There is something about Christopher Smith that makes him a true creator of gloom and muddle. However, unfortunately, most of his scripts are too ponderous with mind-boggling twists and mysteries. This is why even his much-talked-about film “Triangle” in 2009 failed to be a masterpiece, although it had huge potential. Similarly, “Creep,” “Black Death,” or “Severance” failed to charm the audience as promised. The inconsistencies in the narrative and complex twists continued with his latest film, “Consecration.” The recent film is Smith’s failed attempt to bring a fresh perspective into the age-old tiring religious horror scenario. However, he, too, fell into the trap of horror film misogyny. The film is about Grace (Jena Malone), an ophthalmologist who had to travel all the way to Scotland from West Virginia after the death of her brother, Michael (Steffan Cennydd). Michael was a true Christian and a holy man who was a priest in a very old church. Michael allegedly murdered a father who had come to visit the church and then committed suicide. The investigating officer, DCI Harris (Theoren Ferguson), tirelessly worked on the case only to find how futile any logical explanations were. Grace, on the other hand, had visions, and she started to feel like she was losing her mind. However, in the end, Grace placed all the fragments together and understood who she truly was. The constant swing between timelines could have been interesting; however, it ended up making the film unnecessarily longer than it should have been.
If we break the film down, we will see that there are two very different approaches that William Smith used to make Grace the central character. On the one hand, Grace seemed to possess every characteristics of a witch, and on the other, it seems she is capable of time travel. This juxtaposition of science and religion sounds interesting, but the film failed in the execution of the idea. All the other characters in the film were just there to strengthen the protagonist, Grace. Without further delay, here is everything you need to know about Grace.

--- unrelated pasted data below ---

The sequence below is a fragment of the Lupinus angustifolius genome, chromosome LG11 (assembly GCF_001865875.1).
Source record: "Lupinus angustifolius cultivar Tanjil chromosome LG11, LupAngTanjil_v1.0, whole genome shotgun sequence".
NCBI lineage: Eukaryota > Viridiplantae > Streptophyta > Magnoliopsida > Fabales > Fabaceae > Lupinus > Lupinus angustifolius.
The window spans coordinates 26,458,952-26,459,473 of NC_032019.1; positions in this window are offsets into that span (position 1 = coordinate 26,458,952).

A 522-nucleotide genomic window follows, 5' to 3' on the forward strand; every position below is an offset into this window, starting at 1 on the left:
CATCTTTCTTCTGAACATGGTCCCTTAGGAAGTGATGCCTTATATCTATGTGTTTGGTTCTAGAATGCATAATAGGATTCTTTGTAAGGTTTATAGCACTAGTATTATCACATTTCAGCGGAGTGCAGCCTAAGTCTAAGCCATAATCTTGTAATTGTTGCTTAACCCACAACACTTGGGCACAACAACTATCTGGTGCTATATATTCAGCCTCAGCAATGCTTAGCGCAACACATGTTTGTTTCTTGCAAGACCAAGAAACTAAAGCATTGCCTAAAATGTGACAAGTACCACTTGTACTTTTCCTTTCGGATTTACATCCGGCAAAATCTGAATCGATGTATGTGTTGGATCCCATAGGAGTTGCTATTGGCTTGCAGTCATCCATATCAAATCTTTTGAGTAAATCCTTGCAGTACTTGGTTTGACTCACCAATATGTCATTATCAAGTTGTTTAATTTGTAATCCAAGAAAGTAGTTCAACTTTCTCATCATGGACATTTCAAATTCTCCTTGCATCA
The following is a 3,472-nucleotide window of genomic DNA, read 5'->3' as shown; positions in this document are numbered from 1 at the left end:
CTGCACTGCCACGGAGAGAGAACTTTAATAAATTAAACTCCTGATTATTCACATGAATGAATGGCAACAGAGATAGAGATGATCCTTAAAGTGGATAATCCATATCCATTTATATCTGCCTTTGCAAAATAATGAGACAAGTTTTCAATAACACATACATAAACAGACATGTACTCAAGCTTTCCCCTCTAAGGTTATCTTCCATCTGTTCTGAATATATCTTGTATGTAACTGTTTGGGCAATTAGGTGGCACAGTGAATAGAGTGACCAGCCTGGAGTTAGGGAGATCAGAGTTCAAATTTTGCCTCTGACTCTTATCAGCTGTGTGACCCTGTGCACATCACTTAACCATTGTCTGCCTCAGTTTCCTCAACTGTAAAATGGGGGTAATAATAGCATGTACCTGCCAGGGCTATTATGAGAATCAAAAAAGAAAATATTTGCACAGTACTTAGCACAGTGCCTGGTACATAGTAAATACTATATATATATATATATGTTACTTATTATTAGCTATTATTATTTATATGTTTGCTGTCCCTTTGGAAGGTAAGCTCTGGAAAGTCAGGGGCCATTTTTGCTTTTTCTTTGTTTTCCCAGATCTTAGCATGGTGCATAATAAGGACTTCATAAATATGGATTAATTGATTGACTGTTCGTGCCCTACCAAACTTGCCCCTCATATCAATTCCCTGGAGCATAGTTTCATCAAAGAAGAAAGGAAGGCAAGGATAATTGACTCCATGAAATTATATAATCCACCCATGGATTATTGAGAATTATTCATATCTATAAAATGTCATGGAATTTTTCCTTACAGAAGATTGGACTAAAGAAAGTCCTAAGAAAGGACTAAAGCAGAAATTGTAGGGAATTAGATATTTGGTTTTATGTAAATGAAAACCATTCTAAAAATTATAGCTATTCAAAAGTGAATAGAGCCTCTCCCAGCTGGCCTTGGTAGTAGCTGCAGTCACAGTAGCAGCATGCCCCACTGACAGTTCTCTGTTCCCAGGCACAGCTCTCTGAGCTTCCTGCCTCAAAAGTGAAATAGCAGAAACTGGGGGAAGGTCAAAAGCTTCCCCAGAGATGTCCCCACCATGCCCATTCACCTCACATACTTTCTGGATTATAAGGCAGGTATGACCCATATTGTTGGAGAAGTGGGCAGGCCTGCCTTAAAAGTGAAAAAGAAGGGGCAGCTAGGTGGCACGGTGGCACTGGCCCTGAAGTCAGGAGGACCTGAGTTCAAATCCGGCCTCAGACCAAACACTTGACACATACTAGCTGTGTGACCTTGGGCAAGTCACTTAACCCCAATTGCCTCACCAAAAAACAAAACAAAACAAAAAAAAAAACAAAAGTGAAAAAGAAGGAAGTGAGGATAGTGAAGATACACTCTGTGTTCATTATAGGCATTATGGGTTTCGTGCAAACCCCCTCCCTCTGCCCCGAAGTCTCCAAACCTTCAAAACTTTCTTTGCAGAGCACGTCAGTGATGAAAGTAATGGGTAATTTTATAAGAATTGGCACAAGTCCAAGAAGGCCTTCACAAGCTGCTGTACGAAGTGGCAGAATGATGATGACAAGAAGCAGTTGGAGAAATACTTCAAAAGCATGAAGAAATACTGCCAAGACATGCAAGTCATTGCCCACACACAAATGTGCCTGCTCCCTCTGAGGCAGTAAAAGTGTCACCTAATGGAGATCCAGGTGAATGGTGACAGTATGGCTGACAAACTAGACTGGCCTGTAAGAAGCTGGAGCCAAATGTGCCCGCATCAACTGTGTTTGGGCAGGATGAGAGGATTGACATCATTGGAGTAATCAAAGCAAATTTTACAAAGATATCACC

Who Is Grace?
The film presents us with fragments of Grace’s unusual life. Initially, Grace was introduced as an atheist who works as an ophthalmologist. She seemed to be a very kindhearted person and a popular doctor among patients for her nature. She lived alone in her apartment, but it seemed she was constantly startled by something (or someone). We saw her devastated at the news of her brother’s death. As she walked into the church, it was clear that she wasn’t just an atheist but an ardent hater of the church. Grace’s story becomes interesting as soon as she begins reading her deceased brother’s journal. The journal was written in a code language that apparently was known to Michael and Grace only. There we learned that, at one point, Michael and Grace’s father was out on a ship during a violent storm. Someone came to their house to inform them that the chances of the people on the ship surviving were very slim. Grace starts praying for the safe return of her father, and as she begins to pray, a looming figure lurks behind her. Soon after, we see their father has caged Grace, Michael, and their mother. Grace devised an escape plan, and as soon as their mother was free, she ran out. The infuriated father runs after her and ends up killing her. But soon after, their father was convicted and put behind bars. Grace and Michael were next seen being adopted by Father Jacobs (Michael Brophy) and Sister Dianne (Charlotte Palmer). But for some unknown reason, Father Jacobs deserted Michael in the middle of nowhere and tried to use chloroform on Grace to make her unconscious. Sister Dianne was assisting the father in his horrendous act. In some divine (or satanic, if you prefer) intervention, their car met with a fatal accident, and Grace was saved. The teenage lives of the siblings are unknown.
Depiction Of Grace As A Witch